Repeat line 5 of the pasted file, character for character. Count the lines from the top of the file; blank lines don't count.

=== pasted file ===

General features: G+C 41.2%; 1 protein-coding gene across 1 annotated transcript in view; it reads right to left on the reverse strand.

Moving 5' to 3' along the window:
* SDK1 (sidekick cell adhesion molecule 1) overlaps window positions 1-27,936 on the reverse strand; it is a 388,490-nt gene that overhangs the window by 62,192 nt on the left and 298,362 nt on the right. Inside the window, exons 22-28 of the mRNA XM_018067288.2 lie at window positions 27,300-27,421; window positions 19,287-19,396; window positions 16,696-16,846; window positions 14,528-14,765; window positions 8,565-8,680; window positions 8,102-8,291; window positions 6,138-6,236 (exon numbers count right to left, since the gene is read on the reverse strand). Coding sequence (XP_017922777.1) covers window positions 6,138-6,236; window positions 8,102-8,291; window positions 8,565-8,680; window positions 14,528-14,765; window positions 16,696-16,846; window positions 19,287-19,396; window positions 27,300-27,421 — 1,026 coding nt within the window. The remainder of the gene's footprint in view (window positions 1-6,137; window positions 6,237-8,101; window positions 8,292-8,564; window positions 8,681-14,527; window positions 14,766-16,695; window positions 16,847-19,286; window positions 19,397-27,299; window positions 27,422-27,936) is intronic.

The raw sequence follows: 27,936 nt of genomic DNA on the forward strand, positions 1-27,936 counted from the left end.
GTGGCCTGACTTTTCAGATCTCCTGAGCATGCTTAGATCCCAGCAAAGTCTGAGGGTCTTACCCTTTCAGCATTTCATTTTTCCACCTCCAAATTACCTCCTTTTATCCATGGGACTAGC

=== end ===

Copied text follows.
GTGGCCTGACTTTTCAGATCTCCTGAGCATGCTTAGATCCCAGCAAAGTCTGAGGGTCTTACCCTTTCAGCATTTCATTTTTCCACCTCCAAATTACCTCCTTTTATCCATGGGACTAGC